♡ the darby diaries ♡
In previous years I have thought long and hard about what I could give up for Lent that might help me better myself in some way. I have come up with some truly bizarre ideas such as giving up procrastination, giving up the use of non-words (such as erm, err and ‘like’) and giving up being late for things.
I now know that it’s nearly impossible for me to give any of that up. A few years ago my sister once said to me, “Sarah, you are an ideas person; you are not a completer-finisher!” Liz is spot on. Therefore this year I plan to give up giving up and aggressively pursue some of my personal goals.
One of these goals is that I aim to be paid only by doing things that I truly enjoy. Obviously a big hobby of mine is travel – last week I completed my first On Board Courier mission to New York and I’m on standby for more. In the meantime I am working part time with a florist (I am learning loads already!) and I am propagating my own plants at home with a view to designing and creating some living art. I’m still running my little jewellery business (Darby London for anyone interested) however im currently in limbo what with waiting for my new online shop – very exciting!) My other official current income is via agencies for promotions and tv extra type roles.
So across all my very flexible jobs, I somehow seem to be winging it quite well, without being too tied down to anything (a desk in particular) and my fear of commitment is not being tested too greatly which is perfect for me right now. No two days are the same and I am currently really happy and excited for the endless possibilities that could come.
I know a lot of people who could not live the way I do, and there are days when things seem so tough, but the highs most certainly do justify the lows. This year I aim to make sure that The Darby Diaries will be mostly full of highs.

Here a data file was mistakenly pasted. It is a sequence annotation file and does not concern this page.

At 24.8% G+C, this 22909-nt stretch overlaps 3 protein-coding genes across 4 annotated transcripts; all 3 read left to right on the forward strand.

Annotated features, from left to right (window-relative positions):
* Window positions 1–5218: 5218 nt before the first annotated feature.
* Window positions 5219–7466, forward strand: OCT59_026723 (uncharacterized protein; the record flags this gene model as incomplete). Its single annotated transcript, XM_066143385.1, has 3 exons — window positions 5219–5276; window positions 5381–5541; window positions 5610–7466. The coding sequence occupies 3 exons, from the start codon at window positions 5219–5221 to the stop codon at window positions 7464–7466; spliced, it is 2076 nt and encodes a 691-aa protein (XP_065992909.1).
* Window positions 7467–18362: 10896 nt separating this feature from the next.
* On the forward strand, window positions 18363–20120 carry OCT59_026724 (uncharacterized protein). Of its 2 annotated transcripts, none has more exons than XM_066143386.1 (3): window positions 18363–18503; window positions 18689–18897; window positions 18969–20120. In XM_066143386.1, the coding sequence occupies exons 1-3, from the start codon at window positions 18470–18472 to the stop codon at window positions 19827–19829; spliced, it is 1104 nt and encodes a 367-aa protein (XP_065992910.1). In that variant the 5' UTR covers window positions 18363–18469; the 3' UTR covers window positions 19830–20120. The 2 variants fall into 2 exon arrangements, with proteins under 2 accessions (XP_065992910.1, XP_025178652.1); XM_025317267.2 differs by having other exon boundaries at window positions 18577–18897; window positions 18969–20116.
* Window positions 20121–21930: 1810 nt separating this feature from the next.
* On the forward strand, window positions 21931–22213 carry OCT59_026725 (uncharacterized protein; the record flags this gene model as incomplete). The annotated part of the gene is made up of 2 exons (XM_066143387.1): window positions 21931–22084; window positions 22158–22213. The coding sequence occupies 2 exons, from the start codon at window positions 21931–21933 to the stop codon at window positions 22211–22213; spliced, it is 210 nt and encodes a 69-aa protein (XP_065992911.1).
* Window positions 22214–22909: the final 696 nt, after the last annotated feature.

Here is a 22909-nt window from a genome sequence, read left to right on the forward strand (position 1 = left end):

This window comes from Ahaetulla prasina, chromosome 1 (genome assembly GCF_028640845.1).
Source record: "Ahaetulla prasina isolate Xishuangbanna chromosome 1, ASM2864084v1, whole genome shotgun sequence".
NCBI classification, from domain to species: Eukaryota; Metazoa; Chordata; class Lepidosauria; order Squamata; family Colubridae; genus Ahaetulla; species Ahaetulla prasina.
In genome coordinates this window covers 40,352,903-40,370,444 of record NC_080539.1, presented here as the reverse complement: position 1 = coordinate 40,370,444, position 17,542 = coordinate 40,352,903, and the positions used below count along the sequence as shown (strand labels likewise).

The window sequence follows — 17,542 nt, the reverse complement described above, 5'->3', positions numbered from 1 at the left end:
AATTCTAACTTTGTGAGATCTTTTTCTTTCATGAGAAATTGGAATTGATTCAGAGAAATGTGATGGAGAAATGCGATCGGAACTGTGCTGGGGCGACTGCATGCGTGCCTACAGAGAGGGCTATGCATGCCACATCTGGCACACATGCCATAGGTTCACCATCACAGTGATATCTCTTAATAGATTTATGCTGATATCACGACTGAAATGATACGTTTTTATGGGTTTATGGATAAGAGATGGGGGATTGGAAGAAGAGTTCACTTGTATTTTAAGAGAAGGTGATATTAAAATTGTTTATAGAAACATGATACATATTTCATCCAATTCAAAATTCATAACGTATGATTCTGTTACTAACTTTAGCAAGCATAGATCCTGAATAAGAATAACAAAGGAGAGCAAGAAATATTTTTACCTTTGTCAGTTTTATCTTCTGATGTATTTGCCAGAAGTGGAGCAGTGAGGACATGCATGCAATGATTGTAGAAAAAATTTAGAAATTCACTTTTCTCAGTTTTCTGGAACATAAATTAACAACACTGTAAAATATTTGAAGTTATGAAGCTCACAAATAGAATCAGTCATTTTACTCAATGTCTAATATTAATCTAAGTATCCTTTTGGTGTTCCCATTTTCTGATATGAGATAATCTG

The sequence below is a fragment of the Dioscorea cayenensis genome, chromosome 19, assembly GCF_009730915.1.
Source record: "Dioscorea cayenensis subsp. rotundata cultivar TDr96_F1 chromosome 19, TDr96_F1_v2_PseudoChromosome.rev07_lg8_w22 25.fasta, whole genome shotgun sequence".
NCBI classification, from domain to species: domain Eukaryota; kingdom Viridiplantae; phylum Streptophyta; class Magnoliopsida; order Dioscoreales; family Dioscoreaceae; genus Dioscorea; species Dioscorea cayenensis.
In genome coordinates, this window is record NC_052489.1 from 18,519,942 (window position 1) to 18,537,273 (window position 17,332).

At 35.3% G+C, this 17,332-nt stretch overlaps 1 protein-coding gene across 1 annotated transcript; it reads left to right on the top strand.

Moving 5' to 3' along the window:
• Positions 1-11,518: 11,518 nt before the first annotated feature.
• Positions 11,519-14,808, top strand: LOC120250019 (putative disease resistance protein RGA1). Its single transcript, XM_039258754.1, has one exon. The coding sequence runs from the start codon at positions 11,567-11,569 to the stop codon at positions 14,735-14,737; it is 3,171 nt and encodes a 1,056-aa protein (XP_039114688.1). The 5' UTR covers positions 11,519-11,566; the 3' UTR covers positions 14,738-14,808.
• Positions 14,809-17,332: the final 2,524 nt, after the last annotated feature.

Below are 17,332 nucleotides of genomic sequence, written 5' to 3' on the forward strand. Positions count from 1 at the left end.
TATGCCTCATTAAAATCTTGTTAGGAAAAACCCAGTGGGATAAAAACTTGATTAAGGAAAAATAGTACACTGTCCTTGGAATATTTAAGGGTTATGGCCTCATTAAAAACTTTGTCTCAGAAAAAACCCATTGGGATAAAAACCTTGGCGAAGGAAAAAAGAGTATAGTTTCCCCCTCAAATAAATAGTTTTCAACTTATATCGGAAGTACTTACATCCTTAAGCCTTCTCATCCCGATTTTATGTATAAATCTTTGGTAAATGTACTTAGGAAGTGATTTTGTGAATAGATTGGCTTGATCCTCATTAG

I would love to hear about anyone else’s ideas on Lent and whether you have decided to give anything up… or not?!
Name: Berkan Öztürk (friends calls me ‘Turkish’)
Time on the Road (this trip or general outline): 11 years
Funds (saving/working/’freegan’/mixed): Working
What initially inspired you to travel?
Getting out of my comfort zone. Initially, I was travelling for a self-oriented growing experience, to raise my awareness of different aspects of life. It was a case of self-inspiration.
Before travelling, I used to do the same things, experience the same emotions, the same behaviours. Depending on the day, I might have done things in a slightly different order. I used to get those habits, emotions, movements, and thoughts which were growing into me and making me very comfortable.
The first time I took myself out of my comfort zone (in other words, the first time I travelled) I realized that I was doing new things and creating new connections – which felt to me like it was keeping me young.
How have your inspirations to explore the world changed since you began travelling?
The selfish beginning eventually evolved into a style where now I am constantly looking forward to contribute to the places which I visit (especially in poor and rural areas).